Night rescue springs roo, joey from yard
A KANGAROO and her joey, which were trapped in a Locke St backyard, have been rescued with the help of a bright light, a veterinary surgeon and a brief wrestle.
After wildlife authorities refused to help the eastern grey kangaroo and her newborn baby, vet Ross Newman sprung to the rescue.
“I went to the yard at night and snuck up on her,” Dr Newman said.
“I used a really bright light and kept it between me and her and then just grabbed her tail.
“It was pretty puzzled by what was going on.”
What ensued was a brief wrestle between the vet and roo, before grabbed her from behind, calmed her down and put her in a cage.
The vet said he did not usually relocate animals but considered this an extreme case as the roo was stuck for a week.
“It was a bit weak but mostly psyched out by the situation and was probably severely stressed by the psychological trauma of being in a backyard for a week,” he said.
He took the roo home to monitor her for three hours.
“She wasn’t moving much and was pretty dumb- founded,” he said. “I took her to my farm and she came good, so I let her go.”
The kangaroo and joey are now bounding around 8km north of town.
Warwick wildlife lover Nell Hetherington orchestrated the roo rescue.
“When I read (on the Daily News Facebook page) that it had been stuck for six days, I couldn’t handle it,” Ms Hetherington said.
“I grew up raising native wildlife so I have a soft spot for them.”
She spent two days ringing around to find someone who would relocate the trapped animal.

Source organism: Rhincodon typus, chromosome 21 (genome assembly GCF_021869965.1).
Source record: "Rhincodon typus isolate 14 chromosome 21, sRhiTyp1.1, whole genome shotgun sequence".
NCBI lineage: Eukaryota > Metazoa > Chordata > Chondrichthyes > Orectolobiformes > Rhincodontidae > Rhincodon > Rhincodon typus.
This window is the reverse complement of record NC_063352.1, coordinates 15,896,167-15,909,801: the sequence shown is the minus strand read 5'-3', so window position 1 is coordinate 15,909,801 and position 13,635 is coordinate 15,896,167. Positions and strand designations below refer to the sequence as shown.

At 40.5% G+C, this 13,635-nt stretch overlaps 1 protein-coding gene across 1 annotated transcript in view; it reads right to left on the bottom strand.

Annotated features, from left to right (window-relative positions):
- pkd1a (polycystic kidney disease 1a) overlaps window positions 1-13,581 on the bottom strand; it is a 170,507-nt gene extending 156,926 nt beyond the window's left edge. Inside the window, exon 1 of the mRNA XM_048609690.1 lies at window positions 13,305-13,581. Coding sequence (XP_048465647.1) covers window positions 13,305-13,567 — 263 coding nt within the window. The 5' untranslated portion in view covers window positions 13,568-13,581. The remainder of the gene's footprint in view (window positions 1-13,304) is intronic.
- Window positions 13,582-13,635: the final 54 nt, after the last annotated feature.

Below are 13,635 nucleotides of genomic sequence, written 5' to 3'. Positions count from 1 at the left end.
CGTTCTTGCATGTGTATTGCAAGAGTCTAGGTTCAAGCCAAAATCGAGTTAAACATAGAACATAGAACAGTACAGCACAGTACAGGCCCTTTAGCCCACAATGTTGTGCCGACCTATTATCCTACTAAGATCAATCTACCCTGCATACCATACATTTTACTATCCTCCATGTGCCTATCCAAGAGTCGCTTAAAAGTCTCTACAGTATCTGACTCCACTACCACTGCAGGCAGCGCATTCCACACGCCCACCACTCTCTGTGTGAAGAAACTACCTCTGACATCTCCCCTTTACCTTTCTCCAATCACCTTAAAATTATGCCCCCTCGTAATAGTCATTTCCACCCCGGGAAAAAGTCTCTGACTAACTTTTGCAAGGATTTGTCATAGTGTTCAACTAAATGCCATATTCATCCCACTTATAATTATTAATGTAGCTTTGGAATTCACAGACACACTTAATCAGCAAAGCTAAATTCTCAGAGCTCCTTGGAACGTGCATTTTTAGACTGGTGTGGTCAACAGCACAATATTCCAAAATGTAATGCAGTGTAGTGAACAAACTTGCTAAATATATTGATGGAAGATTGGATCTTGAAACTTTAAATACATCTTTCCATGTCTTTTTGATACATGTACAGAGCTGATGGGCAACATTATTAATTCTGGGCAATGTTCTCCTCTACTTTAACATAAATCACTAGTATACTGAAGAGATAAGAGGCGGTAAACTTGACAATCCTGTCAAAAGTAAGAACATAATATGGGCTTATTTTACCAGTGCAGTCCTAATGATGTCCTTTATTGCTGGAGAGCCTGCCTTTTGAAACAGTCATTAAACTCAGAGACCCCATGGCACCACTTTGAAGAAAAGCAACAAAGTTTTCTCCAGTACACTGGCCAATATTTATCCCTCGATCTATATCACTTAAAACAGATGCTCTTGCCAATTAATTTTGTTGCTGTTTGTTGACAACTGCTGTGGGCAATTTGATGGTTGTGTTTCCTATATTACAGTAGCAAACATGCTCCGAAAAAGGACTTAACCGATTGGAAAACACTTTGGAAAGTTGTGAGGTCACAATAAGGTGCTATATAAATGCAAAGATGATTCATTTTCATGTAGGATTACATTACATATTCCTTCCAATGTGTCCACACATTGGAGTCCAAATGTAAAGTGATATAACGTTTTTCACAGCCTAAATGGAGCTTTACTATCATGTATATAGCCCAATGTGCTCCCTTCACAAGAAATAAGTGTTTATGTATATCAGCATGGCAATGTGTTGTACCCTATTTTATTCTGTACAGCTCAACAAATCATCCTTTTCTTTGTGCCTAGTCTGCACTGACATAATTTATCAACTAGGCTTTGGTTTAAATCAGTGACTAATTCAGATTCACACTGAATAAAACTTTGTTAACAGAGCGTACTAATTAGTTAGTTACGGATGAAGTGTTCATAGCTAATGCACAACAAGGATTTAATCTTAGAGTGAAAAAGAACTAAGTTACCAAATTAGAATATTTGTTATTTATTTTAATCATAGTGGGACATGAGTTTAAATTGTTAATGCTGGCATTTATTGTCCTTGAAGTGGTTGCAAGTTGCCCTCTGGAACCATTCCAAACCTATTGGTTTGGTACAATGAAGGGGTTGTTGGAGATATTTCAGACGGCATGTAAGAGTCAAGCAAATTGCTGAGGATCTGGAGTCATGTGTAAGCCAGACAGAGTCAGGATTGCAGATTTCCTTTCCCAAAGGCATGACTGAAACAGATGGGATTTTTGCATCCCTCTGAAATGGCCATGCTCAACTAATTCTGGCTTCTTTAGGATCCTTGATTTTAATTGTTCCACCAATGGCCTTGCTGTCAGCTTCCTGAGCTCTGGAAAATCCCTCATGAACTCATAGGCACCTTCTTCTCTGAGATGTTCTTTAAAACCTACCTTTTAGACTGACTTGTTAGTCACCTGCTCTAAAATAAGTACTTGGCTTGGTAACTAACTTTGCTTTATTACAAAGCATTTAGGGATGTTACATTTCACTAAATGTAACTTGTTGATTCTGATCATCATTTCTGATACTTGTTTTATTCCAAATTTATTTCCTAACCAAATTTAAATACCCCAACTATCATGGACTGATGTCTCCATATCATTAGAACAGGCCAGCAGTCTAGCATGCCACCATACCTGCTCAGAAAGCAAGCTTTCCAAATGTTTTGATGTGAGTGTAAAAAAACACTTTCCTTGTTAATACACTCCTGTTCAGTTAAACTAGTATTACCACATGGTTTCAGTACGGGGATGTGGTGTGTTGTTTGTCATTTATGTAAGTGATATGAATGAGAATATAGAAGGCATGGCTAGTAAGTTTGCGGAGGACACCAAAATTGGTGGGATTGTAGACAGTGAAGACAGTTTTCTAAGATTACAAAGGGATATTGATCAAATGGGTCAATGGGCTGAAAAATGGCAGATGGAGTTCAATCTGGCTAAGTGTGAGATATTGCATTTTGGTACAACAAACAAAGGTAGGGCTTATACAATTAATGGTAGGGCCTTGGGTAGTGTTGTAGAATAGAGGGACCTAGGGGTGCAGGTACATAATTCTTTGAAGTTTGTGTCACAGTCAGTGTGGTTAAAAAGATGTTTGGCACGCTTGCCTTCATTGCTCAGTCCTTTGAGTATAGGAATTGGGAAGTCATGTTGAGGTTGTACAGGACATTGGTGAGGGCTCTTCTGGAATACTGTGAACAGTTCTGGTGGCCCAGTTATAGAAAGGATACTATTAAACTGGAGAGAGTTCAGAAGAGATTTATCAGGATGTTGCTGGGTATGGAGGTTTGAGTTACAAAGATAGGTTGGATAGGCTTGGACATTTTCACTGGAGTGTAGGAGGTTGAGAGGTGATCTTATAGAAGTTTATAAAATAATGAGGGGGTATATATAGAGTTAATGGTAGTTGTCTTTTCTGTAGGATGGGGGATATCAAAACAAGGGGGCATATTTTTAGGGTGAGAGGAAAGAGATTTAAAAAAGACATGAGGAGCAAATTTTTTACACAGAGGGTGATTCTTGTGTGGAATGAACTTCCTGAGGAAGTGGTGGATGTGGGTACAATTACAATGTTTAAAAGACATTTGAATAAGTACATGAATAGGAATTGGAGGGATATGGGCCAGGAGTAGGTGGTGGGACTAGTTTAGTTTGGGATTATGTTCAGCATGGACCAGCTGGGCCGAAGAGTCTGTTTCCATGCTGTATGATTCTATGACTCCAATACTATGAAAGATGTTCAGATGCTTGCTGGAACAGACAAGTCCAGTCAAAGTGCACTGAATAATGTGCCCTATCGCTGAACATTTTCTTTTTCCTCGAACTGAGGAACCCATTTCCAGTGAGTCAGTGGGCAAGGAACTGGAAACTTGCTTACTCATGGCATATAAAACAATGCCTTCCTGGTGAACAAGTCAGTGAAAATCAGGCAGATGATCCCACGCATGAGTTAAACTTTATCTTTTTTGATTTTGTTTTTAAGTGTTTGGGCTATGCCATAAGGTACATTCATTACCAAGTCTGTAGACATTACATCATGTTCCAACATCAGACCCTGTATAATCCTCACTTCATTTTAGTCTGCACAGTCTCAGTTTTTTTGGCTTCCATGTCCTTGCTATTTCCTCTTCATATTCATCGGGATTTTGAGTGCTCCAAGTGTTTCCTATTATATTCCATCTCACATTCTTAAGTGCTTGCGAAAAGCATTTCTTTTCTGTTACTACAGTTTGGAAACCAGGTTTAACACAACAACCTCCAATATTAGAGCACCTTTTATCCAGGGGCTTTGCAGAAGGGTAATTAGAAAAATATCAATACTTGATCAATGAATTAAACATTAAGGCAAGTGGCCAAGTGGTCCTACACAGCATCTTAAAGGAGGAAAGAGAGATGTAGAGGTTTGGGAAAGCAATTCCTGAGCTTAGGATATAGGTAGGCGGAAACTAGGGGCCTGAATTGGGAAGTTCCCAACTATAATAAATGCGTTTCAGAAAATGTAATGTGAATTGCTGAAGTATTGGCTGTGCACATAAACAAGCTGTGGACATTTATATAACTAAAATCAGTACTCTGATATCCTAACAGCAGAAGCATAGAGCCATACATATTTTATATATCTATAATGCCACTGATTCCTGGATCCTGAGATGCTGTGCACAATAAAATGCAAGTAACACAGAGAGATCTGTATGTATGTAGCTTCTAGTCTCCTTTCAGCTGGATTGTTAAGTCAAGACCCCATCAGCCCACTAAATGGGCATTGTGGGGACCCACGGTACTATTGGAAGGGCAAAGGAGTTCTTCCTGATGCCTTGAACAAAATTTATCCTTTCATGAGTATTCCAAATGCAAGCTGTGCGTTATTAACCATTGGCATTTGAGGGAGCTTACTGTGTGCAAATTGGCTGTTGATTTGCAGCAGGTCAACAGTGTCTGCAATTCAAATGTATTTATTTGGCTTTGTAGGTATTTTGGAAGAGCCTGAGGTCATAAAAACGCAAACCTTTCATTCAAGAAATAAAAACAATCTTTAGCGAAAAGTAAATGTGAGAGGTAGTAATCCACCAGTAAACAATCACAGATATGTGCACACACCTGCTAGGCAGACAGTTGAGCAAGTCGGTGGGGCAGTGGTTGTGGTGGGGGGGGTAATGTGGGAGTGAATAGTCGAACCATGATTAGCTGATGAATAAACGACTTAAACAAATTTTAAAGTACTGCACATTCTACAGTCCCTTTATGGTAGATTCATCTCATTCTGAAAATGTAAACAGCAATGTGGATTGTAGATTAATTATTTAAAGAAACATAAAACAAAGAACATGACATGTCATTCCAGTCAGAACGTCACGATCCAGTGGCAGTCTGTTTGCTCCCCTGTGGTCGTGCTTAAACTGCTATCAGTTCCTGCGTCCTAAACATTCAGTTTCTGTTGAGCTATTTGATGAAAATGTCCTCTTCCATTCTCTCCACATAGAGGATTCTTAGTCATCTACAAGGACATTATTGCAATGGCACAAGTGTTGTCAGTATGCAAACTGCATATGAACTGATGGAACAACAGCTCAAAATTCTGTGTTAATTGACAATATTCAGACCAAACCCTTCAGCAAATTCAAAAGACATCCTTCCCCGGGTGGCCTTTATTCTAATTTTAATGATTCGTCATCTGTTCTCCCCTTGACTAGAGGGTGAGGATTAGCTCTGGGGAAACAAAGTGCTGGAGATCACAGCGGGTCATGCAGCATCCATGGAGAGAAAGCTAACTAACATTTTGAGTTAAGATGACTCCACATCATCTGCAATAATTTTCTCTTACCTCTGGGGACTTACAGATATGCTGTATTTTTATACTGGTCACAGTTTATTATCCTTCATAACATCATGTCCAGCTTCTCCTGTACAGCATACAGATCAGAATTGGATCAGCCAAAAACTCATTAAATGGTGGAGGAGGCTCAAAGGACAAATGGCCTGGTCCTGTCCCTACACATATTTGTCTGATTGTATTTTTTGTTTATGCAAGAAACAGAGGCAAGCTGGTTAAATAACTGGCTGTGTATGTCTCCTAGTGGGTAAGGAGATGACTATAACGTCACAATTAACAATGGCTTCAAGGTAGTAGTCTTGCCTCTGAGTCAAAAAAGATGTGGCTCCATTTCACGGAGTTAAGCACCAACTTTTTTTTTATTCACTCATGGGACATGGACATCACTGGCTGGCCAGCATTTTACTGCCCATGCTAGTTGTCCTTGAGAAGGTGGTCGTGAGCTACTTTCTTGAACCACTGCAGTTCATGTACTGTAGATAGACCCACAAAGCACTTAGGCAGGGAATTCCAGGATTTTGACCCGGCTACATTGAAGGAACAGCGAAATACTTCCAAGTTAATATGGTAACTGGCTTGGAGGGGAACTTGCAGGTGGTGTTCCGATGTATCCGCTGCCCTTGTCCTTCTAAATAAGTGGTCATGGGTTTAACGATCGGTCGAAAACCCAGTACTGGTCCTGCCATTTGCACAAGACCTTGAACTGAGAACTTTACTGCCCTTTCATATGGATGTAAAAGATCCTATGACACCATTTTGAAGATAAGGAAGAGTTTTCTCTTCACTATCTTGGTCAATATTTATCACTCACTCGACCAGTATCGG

“I jumped on the phone to Queensland Parks and Wildlife,” she said.
“The man said Main Range National Park used to have a wildlife ranger that could come out and help with these types of problems but they had to get rid of them due to changed legislation and funds.”
She said after a number of other phone calls, she got on to a wildlife carer who said she might be able to figure out a solution by the end of the week.
“I couldn’t take that since the kangaroo had already been there for six days,” Ms Hetherington said.
“So I got permission from the Department of Environment and Heritage to ring a mobile vet.”
She called Ross Newman, who took up the job.
“I’ve done this sort of thing with wallabies but never a kangaroo,” he said.
Ms Hetherington and Dr Newman agreed it was neither of their jobs to relocate the kangaroo.
“It just got to the point where no-one was doing anything,” she said. “And I can’t see an animal in stress like that.”